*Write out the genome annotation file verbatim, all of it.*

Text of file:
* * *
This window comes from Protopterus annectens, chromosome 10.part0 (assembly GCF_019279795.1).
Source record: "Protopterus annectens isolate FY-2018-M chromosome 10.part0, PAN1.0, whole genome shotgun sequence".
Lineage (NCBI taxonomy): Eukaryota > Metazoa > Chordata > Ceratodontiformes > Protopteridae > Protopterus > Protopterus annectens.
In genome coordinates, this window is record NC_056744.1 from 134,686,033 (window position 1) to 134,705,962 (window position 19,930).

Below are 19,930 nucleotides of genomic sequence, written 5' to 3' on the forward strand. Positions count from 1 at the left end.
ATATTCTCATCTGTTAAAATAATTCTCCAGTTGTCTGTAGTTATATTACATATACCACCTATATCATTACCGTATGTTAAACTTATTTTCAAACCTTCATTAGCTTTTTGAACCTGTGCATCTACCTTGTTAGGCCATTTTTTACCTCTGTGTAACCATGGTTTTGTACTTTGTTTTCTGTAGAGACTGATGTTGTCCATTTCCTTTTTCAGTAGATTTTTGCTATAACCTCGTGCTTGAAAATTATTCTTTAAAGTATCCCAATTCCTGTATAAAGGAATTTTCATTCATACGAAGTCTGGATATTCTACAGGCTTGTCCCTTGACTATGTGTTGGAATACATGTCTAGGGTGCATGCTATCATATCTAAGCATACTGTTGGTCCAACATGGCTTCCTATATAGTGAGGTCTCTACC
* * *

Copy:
This window comes from Protopterus annectens, chromosome 10.part0 (assembly GCF_019279795.1).
Source record: "Protopterus annectens isolate FY-2018-M chromosome 10.part0, PAN1.0, whole genome shotgun sequence".
Lineage (NCBI taxonomy): Eukaryota > Metazoa > Chordata > Ceratodontiformes > Protopteridae > Protopterus > Protopterus annectens.
In genome coordinates, this window is record NC_056744.1 from 134,686,033 (window position 1) to 134,705,962 (window position 19,930).

Below are 19,930 nucleotides of genomic sequence, written 5' to 3' on the forward strand. Positions count from 1 at the left end.
ATATTCTCATCTGTTAAAATAATTCTCCAGTTGTCTGTAGTTATATTACATATACCACCTATATCATTACCGTATGTTAAACTTATTTTCAAACCTTCATTAGCTTTTTGAACCTGTGCATCTACCTTGTTAGGCCATTTTTTACCTCTGTGTAACCATGGTTTTGTACTTTGTTTTCTGTAGAGACTGATGTTGTCCATTTCCTTTTTCAGTAGATTTTTGCTATAACCTCGTGCTTGAAAATTATTCTTTAAAGTATCCCAATTCCTGTATAAAGGAATTTTCATTCATACGAAGTCTGGATATTCTACAGGCTTGTCCCTTGACTATGTGTTGGAATACATGTCTAGGGTGCATGCTATCATATCTAAGCATACTGTTGGTCCAACATGGCTTCCTATATAGTGAGGTCTCTACC